On February 3, 1995, the trial court held a hearing on the Association's motion to traverse and dismiss. The Village offered into evidence, with no objection, certain public documents, including: (1) a certified Secretary of State record indicating that the Village was a municipality in good standing; (2) the Village's ordinance dated March 12, 1957, establishing a combined waterworks and sanitary sewage system; (3) the Village's ordinance dated March 16, 1994, authorizing the acquisition of a perpetual easement and a temporary construction easement for a municipal sanitary sewer on the subject property; and (4) the Village's letter of offer written by the Village's attorney, J. William Braithwaite, dated April 6, 1994, which contained an offer to purchase the permanent and temporary easements for $29,500, which offer terminated if not accepted by the Association by April 18, 1994. The parties stipulated that the letter was sent and received. After the introduction of these documents into evidence, the Village rested. The Village argued to the trial court that it had established a prima facie case.

Over the Village's objections, the Association was allowed to identify its exhibits 1 through 13, 15, 19 through 24, 28, and 29, which the court admitted into evidence.

The Association then called its only witness, the Village's engineer, Lawrence E. Thomas. Thomas testified that in 1989 he was asked by the Village to consider two alternative routes for the interceptor sewer line. Initial costs were about the same for each route. The sewer was necessary to provide sewage disposal for Gentry Ridge subdivision, other subdivisions that currently exist, and for undeveloped land. The residential lots in Gentry Ridge would start at 10,890 square feet and some would be larger. Thomas testified that the route chosen by the Village was an appropriate route as the operational costs were less. Also, the route selected would serve the needs of the community in the future. This route could serve the unincorporated lots on the Fox River, as well as the Trout Valley subdivision, if septic systems failed. The Village's water and sewage system is operated as one system. A water pipe must be separated from a sanitary sewer and cannot be in the same trench.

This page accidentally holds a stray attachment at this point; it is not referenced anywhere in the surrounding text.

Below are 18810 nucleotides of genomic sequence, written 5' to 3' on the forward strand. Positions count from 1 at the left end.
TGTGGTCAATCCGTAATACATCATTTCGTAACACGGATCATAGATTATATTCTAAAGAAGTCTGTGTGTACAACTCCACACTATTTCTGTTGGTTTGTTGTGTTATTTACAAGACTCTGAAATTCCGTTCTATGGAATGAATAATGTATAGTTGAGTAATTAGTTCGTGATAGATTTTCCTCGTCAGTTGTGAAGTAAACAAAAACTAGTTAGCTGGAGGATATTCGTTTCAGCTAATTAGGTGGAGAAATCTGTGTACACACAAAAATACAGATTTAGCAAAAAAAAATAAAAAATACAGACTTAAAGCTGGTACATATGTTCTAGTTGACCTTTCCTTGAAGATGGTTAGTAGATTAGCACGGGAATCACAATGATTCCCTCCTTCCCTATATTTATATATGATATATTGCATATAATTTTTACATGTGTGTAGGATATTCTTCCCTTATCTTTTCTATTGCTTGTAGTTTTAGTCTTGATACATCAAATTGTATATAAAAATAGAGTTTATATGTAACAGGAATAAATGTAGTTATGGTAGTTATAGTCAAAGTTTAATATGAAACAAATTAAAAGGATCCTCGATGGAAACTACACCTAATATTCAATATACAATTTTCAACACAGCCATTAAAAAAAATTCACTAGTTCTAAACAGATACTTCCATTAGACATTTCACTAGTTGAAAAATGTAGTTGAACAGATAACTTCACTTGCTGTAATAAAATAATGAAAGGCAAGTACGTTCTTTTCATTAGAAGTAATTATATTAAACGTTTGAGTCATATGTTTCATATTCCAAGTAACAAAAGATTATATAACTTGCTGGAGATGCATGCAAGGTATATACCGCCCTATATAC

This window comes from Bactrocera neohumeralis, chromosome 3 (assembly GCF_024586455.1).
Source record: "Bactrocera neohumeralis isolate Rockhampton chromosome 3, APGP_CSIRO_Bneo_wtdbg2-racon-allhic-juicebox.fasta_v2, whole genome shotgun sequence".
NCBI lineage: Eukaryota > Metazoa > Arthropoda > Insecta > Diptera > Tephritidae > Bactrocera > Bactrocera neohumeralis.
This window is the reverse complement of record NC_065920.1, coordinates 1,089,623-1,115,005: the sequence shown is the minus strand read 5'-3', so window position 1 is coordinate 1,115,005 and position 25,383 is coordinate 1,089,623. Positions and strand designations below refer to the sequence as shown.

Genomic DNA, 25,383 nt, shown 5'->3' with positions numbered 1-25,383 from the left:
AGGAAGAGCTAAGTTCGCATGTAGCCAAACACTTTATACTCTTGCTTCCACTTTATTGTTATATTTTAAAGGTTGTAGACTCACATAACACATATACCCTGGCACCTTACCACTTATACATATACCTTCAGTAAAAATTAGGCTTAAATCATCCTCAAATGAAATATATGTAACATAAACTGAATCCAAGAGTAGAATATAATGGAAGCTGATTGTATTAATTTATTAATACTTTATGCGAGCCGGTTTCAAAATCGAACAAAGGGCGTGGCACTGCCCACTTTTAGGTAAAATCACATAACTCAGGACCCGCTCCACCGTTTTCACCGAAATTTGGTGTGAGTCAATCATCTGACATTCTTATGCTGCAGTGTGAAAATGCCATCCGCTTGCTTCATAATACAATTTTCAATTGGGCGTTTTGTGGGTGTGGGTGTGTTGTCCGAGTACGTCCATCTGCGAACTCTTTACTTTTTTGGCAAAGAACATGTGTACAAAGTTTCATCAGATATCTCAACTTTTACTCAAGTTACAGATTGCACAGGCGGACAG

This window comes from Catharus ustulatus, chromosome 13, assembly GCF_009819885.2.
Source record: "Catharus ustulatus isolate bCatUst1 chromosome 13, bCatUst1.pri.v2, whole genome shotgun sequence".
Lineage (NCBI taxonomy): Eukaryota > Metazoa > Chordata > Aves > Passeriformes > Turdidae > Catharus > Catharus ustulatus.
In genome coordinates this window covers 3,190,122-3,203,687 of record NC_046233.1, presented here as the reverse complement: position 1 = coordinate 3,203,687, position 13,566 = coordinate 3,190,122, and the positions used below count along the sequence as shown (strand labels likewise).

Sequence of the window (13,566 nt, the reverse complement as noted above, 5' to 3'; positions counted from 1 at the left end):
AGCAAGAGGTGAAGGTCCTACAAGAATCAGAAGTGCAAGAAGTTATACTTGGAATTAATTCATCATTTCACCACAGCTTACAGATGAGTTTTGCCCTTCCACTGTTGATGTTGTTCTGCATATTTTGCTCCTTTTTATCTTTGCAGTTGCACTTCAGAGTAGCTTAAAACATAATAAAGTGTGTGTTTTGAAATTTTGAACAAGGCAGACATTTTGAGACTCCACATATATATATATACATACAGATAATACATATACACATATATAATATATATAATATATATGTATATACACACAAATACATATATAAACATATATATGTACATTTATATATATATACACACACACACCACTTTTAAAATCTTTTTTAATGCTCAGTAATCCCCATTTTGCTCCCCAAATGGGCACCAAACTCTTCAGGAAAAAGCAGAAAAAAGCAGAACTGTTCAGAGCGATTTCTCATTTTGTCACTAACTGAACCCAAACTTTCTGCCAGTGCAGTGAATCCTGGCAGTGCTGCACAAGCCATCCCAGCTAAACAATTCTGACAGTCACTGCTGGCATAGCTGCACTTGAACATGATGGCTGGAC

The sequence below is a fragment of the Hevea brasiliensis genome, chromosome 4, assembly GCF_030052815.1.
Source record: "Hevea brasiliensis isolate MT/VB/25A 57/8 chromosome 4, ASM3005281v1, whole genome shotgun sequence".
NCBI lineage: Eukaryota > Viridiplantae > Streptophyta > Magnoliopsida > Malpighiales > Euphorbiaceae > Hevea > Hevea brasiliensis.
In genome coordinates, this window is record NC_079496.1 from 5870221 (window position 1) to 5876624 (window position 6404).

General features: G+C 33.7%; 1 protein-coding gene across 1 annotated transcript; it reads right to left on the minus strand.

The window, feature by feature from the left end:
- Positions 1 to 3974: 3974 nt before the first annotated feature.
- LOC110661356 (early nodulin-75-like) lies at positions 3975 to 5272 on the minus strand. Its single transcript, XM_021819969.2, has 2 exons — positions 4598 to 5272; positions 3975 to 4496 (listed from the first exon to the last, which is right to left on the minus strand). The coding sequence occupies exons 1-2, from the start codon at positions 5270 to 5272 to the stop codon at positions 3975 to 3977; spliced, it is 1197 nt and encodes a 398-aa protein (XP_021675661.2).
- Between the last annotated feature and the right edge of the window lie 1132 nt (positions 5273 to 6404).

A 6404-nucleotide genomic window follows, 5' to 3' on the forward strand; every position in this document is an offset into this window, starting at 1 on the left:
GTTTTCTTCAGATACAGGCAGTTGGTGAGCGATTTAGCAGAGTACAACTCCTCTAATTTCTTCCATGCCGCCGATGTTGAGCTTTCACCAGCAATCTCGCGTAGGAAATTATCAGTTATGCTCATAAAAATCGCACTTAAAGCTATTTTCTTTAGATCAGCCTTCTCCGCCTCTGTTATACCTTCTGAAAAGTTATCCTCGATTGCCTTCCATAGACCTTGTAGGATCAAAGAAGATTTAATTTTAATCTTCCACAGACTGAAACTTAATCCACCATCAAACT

The trial court denied the Association's motion to traverse and dismiss, finding that the legislative branch did not abuse its discretion. The Association's post-trial motion, which contested the court's denial of the motion to traverse and dismiss, was also denied. Therefore, the matter was set for trial on the issue of just compensation.

On April 18, 1995, the jury awarded $45,000 for the taking of the permanent easement and $5,000 for the taking of the temporary construction easement. The jury found there was no damage to the remainder.

On August 24, 1995, the final judgment order was filed. On September 19, 1995, the Association filed a post-trial motion, requesting that this cause be dismissed or, in the alternative, for a new trial. On October 25, 1995, the trial court denied the Association's post-trial ...